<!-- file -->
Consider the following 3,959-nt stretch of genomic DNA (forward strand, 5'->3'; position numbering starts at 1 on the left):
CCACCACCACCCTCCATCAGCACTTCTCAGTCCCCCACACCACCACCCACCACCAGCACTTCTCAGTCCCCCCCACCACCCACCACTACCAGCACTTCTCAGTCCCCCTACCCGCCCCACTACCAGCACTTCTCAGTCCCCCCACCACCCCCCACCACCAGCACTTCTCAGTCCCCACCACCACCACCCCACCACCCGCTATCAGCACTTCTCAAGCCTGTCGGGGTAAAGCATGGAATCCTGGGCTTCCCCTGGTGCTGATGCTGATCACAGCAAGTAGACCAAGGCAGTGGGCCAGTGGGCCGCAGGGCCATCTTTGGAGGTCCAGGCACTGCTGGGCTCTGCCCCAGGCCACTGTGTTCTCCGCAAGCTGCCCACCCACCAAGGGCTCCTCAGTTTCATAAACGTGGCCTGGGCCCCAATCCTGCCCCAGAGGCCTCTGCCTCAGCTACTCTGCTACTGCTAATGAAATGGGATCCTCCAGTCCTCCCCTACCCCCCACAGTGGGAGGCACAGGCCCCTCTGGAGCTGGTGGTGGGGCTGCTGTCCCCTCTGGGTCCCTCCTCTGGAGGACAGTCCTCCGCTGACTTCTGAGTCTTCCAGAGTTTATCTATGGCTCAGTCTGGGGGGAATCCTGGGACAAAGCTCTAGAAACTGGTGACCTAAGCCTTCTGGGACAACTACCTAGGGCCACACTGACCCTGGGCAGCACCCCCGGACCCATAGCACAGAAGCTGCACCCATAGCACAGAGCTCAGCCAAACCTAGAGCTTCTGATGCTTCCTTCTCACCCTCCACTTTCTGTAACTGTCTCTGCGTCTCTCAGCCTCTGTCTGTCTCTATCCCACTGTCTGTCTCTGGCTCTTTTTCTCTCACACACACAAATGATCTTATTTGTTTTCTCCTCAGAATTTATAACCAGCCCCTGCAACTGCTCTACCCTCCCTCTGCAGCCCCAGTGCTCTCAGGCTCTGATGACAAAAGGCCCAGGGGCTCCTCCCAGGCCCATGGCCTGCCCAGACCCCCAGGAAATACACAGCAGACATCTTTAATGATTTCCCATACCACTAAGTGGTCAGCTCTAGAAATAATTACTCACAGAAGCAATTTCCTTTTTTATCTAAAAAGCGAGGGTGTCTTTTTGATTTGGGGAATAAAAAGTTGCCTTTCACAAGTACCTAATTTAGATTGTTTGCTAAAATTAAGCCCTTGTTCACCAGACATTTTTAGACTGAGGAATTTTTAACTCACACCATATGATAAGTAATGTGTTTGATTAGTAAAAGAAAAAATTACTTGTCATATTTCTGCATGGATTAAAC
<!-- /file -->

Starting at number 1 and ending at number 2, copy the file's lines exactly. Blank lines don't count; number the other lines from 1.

Consider the following 3,959-nt stretch of genomic DNA (forward strand, 5'->3'; position numbering starts at 1 on the left):
CCACCACCACCCTCCATCAGCACTTCTCAGTCCCCCACACCACCACCCACCACCAGCACTTCTCAGTCCCCCCCACCACCCACCACTACCAGCACTTCTCAGTCCCCCTACCCGCCCCACTACCAGCACTTCTCAGTCCCCCCACCACCCCCCACCACCAGCACTTCTCAGTCCCCACCACCACCACCCCACCACCCGCTATCAGCACTTCTCAAGCCTGTCGGGGTAAAGCATGGAATCCTGGGCTTCCCCTGGTGCTGATGCTGATCACAGCAAGTAGACCAAGGCAGTGGGCCAGTGGGCCGCAGGGCCATCTTTGGAGGTCCAGGCACTGCTGGGCTCTGCCCCAGGCCACTGTGTTCTCCGCAAGCTGCCCACCCACCAAGGGCTCCTCAGTTTCATAAACGTGGCCTGGGCCCCAATCCTGCCCCAGAGGCCTCTGCCTCAGCTACTCTGCTACTGCTAATGAAATGGGATCCTCCAGTCCTCCCCTACCCCCCACAGTGGGAGGCACAGGCCCCTCTGGAGCTGGTGGTGGGGCTGCTGTCCCCTCTGGGTCCCTCCTCTGGAGGACAGTCCTCCGCTGACTTCTGAGTCTTCCAGAGTTTATCTATGGCTCAGTCTGGGGGGAATCCTGGGACAAAGCTCTAGAAACTGGTGACCTAAGCCTTCTGGGACAACTACCTAGGGCCACACTGACCCTGGGCAGCACCCCCGGACCCATAGCACAGAAGCTGCACCCATAGCACAGAGCTCAGCCAAACCTAGAGCTTCTGATGCTTCCTTCTCACCCTCCACTTTCTGTAACTGTCTCTGCGTCTCTCAGCCTCTGTCTGTCTCTATCCCACTGTCTGTCTCTGGCTCTTTTTCTCTCACACACACAAATGATCTTATTTGTTTTCTCCTCAGAATTTATAACCAGCCCCTGCAACTGCTCTACCCTCCCTCTGCAGCCCCAGTGCTCTCAGGCTCTGATGACAAAAGGCCCAGGGGCTCCTCCCAGGCCCATGGCCTGCCCAGACCCCCAGGAAATACACAGCAGACATCTTTAATGATTTCCCATACCACTAAGTGGTCAGCTCTAGAAATAATTACTCACAGAAGCAATTTCCTTTTTTATCTAAAAAGCGAGGGTGTCTTTTTGATTTGGGGAATAAAAAGTTGCCTTTCACAAGTACCTAATTTAGATTGTTTGCTAAAATTAAGCCCTTGTTCACCAGACATTTTTAGACTGAGGAATTTTTAACTCACACCATATGATAAGTAATGTGTTTGATTAGTAAAAGAAAAAATTACTTGTCATATTTCTGCATGGATTAAAC